Photo courtesy of Facebook The Wilson County Sheriff’s Office congratulates its most recent graduating class from the Tennessee Law Enforcement Academy Basic Police School. Pictured are (from left) Caroline Marino, Tony York, Penny Trisdale, Sheriff Robert Bryan, Ben Smith, Jacob Jenkins and Alex Alexander.

Photo courtesy of Facebook
The Wilson County Sheriff’s Office congratulates its most recent graduating class from the Tennessee Law Enforcement Academy Basic Police School. Pictured are (from left) Caroline Marino, Tony York, Penny Trisdale, Sheriff Robert Bryan, Ben Smith, Jacob Jenkins and Alex Alexander.

Several deputies with the Wilson County Sheriff’s Office recently graduated from the Tennessee Law Enforcement Academy Basic Police School, which began Oct. 1 and ended Dec. 22.

As the graduation ceremony arrived on Dec. 22, there were smiles and looks of confidence as the deputies walked across the floor to receive their Peace Officer Standards and Training Commission Certificate.

The Basic Police School’s mission is to produce a physically fit, highly motivated, basically trained police officer thoroughly indoctrinated in the ethics and professional standards of the law enforcement profession.

The graduating officers of the 12-week academy received a degree of both technical and tactical proficiency to function on the streets as well as in the criminal and civil courts of Tennessee.

“I am very proud of the graduating class and their accomplishment in completing the rigorous 12-week-long Basic Police School at TLETA,” stated Sheriff Robert Bryan. “I know they are very eager to hit the streets and serve the citizens of Wilson County by utilizing their training they have received over the last few months.”

Staff Reports

Car burglars strike two neighborhoods

MT. JULIET – Police continue to urge residents to remove their valuables and lock their cars after eight unlocked cars were burglarized Dec. 16-17.

Using the advantage of darkness and likelihood they will find unlocked cars, burglars took to the Willoughby Station and Mt. Vernon Estates neighborhoods pulling on door handles. Upon finding an unlocked door, police said the thieves entered the car and took anything of value they could find.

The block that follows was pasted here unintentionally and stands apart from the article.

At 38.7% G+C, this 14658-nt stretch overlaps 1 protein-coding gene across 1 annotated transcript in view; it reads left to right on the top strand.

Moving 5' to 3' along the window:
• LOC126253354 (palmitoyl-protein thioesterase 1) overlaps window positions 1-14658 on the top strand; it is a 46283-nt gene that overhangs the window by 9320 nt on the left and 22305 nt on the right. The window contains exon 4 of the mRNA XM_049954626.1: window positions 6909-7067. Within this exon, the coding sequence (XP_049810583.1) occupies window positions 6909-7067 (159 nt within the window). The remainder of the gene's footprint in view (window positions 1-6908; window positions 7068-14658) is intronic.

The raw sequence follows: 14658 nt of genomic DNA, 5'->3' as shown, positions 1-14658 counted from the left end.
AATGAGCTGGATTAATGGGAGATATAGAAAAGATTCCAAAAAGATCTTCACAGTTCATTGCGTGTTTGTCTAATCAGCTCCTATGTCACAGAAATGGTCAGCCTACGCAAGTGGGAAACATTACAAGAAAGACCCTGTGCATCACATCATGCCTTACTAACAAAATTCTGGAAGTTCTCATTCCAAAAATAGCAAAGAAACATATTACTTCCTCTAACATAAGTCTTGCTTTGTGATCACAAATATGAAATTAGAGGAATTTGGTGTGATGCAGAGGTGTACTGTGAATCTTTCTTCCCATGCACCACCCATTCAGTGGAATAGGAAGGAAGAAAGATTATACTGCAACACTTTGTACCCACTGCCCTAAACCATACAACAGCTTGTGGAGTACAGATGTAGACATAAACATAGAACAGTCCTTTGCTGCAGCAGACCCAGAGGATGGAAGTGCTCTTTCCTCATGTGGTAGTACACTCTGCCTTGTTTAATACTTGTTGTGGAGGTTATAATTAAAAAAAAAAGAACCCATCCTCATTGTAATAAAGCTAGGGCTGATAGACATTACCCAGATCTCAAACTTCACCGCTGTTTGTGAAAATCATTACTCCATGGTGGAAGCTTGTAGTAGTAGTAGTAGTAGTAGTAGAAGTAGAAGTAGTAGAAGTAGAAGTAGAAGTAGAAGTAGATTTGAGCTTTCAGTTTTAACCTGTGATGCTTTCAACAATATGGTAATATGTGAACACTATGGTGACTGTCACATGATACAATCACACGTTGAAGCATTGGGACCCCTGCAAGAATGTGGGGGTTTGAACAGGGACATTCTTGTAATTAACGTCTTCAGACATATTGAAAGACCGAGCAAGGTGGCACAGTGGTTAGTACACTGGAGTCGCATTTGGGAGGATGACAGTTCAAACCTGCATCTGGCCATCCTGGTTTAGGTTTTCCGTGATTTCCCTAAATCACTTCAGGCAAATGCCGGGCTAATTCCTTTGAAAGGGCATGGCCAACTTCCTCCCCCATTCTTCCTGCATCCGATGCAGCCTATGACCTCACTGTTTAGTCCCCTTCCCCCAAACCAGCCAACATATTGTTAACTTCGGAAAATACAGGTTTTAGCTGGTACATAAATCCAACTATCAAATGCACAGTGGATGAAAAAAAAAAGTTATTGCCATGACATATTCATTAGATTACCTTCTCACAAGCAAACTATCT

The unknown burglars took money, debit cards, gifts, a backpack, laptop computer and several other items. In addition, locked glove compartments were damaged as the burglars worked to gain access to the contents inside. The specific streets affected by the burglaries include Sydney Terrace and West Wilson Boulevard.

Residents are urged to remove all valuables from their cars and ensure doors are locked. Also, homeowners are asked to check their outdoor surveillance video footage to see if any suspects were caught on camera operating in the area.

Police offered a $500 cash reward to anyone who can provide information that leads to the conviction of the offenders responsible for the crimes.

Anyone with any information regarding the burglaries are encouraged to call Mt. Juliet police at 615-754-2550. Information may also be given anonymously by calling 615-754-8477 or at mjpd.org.

Staff Reports

Cops shop for local children

Xavier Smith • Lebanon Democrat Wilson County sheriff’s Deputy Jennifer Mekelburg shares a smile with her shopping buddy Tuesday. Mekelburg was one of several law enforcement personnel who shopped for local children during the annual Shop with a Cop event.

Xavier Smith • Lebanon Democrat
Wilson County sheriff’s Deputy Jennifer Mekelburg shares a smile with her shopping buddy Tuesday. Mekelburg was one of several law enforcement personnel who shopped for local children during the annual Shop with a Cop event.

Several local law enforcement personnel looked to give two-dozen children a little more this holiday season Wednesday with the annual Shop with a Cop event.